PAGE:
Oxfam Report Reveals Brutal Inequality of Aid

Oxfam GB News Releases
May 17, 2000

An Oxfam report, ‘An End to Forgotten Emergencies?', released today reveals stark disparities in the world's response to humanitarian crises. Around 135 million people are homeless and have lost their livelihoods because of drought, flood and earthquake, and another 30 million have fled their homes because of war.

Yet Oxfam shows that the proportion of the West's wealth spent on humanitarian aid has fallen by a third in the last decade. With more evidence than in any previous report, Oxfam shows how the response of rich countries to disaster is not determined by need and suffering, but by politics, geography and media coverage.

‘The aid lottery is one of the most brutal inequalities in the world,' said the report's author, Oxfam policy adviser Nicola Reindorp. ‘The West is bound by international laws which say that people in need – wherever they are – have equal status and rights to help. But in practice there is nothing equal about it. An accident of geography or dramatic pictures can decide whether you live or die.'

Oxfam's report reveals:

The world is getting richer, but it's also getting meaner. While the wealth of Organisation for Economic Cooperation and Development (OECD) doubled between 1991 and 1997, the proportion they spent on humanitarian aid fell by a third. Today, OECD countries spend $5 per head of their population on emergency aid – the equivalent of 2 days' global military spending.

Humanitarian aid is a lottery.

Western governments' response to United Nations Consolidated Appeals show the skewed contrasts of humanitarian aid. Contributions to the 1999 UN Appeal for the Former Yugoslavia equalled $207 for each person in need. For Sierra Leoneans in need it equalled $16, and in the Democratic Republic of Congo it was $8. Last year, more than half the EU's humanitarian aid money went to Kosovo and the former Yugoslavia. This was four times the amount of humanitarian aid that the EU spent in Africa, the Pacific and the Caribbean combined.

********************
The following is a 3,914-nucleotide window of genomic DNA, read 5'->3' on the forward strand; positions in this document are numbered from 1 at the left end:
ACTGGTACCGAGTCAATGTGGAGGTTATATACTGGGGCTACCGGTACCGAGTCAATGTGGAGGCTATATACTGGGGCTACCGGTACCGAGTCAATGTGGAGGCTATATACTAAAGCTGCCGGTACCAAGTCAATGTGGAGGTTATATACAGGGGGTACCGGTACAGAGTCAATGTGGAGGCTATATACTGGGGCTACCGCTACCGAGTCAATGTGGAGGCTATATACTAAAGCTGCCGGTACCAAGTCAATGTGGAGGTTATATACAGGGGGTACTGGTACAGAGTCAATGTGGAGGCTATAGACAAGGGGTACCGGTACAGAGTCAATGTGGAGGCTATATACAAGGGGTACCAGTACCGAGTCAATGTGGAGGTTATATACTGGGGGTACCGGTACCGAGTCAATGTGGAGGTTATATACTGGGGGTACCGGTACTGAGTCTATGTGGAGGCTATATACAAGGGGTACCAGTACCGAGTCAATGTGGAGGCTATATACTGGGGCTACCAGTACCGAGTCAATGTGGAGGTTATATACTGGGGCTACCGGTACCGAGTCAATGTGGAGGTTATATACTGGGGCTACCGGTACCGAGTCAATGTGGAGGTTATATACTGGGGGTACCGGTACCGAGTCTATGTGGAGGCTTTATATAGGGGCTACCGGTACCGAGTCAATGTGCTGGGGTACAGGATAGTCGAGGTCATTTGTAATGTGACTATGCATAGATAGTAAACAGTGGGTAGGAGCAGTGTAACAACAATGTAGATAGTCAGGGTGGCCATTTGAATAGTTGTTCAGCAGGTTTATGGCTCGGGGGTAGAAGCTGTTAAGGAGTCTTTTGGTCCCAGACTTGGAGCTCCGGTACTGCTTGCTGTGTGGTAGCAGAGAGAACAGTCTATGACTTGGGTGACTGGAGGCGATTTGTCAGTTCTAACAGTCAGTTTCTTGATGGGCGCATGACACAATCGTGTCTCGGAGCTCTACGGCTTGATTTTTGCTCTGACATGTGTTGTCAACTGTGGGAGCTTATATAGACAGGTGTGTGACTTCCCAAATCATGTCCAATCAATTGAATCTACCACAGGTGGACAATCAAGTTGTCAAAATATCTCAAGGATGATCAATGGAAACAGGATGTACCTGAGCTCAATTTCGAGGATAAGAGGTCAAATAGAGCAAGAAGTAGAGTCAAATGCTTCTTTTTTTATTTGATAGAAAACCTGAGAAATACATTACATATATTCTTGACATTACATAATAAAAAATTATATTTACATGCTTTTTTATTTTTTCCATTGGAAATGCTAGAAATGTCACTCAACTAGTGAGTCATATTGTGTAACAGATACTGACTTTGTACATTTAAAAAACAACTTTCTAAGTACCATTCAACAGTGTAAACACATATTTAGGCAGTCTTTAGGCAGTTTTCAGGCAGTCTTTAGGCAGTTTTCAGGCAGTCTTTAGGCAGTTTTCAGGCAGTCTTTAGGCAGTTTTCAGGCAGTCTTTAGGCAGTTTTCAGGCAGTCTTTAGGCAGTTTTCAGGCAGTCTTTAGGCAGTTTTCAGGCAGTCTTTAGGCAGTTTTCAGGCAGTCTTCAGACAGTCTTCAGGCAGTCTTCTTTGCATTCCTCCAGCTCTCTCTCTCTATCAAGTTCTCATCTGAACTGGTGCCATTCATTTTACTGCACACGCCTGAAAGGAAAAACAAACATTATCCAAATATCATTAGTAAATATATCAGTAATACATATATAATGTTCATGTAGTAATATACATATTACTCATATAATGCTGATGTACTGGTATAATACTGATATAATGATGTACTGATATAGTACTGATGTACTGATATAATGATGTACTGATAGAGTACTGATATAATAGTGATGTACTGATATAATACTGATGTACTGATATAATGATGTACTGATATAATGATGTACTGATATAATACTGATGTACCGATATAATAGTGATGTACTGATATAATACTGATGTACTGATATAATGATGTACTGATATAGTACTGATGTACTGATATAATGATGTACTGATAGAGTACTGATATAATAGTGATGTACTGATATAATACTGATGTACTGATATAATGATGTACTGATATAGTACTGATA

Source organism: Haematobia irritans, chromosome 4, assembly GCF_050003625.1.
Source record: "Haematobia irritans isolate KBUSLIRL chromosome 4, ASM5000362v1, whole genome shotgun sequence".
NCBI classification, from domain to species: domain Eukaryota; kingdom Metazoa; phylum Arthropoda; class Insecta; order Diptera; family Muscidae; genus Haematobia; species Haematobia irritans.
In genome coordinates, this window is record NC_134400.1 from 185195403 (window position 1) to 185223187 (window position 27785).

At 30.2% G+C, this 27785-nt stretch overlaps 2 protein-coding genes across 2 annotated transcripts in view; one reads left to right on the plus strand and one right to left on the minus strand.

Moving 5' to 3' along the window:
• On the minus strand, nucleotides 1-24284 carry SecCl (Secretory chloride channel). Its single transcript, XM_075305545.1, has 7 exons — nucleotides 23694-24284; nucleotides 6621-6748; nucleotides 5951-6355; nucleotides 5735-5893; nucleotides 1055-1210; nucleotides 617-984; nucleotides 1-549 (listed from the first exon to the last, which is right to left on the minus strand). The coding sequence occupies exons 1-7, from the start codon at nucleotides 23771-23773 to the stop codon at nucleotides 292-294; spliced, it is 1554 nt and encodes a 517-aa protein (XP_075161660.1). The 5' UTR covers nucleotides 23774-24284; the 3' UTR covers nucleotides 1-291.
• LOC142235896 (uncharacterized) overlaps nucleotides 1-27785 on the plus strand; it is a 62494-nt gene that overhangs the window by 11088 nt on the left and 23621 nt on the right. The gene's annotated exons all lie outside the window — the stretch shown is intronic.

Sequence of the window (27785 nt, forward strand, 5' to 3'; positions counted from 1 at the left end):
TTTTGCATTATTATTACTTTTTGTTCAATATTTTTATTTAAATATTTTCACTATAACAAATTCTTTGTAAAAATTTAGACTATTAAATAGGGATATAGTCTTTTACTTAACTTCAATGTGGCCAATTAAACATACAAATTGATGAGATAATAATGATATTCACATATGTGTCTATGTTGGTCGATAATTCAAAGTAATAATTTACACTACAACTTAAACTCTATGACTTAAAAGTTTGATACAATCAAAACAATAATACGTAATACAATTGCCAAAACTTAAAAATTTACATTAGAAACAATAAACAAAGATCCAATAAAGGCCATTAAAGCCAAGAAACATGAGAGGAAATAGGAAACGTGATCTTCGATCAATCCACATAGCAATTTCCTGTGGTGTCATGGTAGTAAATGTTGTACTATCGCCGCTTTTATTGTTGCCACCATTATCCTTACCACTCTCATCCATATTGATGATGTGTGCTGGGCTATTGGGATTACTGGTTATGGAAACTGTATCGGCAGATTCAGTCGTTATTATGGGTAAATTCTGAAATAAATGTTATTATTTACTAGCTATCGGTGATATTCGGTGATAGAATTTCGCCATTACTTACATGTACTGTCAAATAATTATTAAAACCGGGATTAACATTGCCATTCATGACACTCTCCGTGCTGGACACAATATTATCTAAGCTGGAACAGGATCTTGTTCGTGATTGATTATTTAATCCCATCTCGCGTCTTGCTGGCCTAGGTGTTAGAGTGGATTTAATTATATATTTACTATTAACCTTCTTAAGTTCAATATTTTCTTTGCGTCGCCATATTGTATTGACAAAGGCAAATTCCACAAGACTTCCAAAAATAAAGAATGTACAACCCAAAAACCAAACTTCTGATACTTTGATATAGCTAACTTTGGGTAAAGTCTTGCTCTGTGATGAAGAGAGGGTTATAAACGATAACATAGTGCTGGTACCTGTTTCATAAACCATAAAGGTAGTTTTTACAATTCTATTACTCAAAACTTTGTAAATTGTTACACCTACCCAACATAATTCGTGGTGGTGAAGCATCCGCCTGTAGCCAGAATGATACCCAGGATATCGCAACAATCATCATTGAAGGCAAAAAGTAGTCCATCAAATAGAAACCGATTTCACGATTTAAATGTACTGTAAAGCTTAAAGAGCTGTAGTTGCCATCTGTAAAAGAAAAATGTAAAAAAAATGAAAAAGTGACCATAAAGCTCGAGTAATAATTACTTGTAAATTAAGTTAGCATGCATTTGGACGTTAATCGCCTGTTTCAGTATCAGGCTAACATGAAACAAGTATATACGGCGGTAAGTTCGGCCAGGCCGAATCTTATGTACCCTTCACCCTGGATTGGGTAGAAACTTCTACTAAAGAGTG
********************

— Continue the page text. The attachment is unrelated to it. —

Oxfam calls on rich countries to give more humanitarian aid, but not at the expense of long term development aid. However governments of countries in crisis bear the primary responsibility for helping their people. Donors must also share the burden of international appeals according to their wealth, not according to the nightly news bulletins.

Oxfam acknowledges that aid alone is not a solution to the world's ills, nor is it a substitute for political action. But the report points out that the converse is also true. ‘Diplomacy alone, though vital, will not alleviate human suffering. What the world needs are concerted efforts to prevent conflict, tackle poverty and uphold human rights. Humanitarian aid is vital to achieve this. People need to be alive to benefit from political solutions,' said Ms Reindorp.

More Information on Social and Economic Policy
More Information on Inequality of Wealth and Income Distribution
The Full Oxfam Report

FAIR USE NOTICE: This page contains copyrighted material the use of which has not been specifically authorized by the copyright owner. Global Policy Forum distributes this material without profit to those who have expressed a prior interest in receiving the included information for research and educational purposes. We believe this constitutes a fair use of any such copyrighted material as provided for in 17 U.S.C íŸ 107. If you wish to use copyrighted material from this site for purposes of your own that go beyond fair use, you must obtain permission from the copyright owner.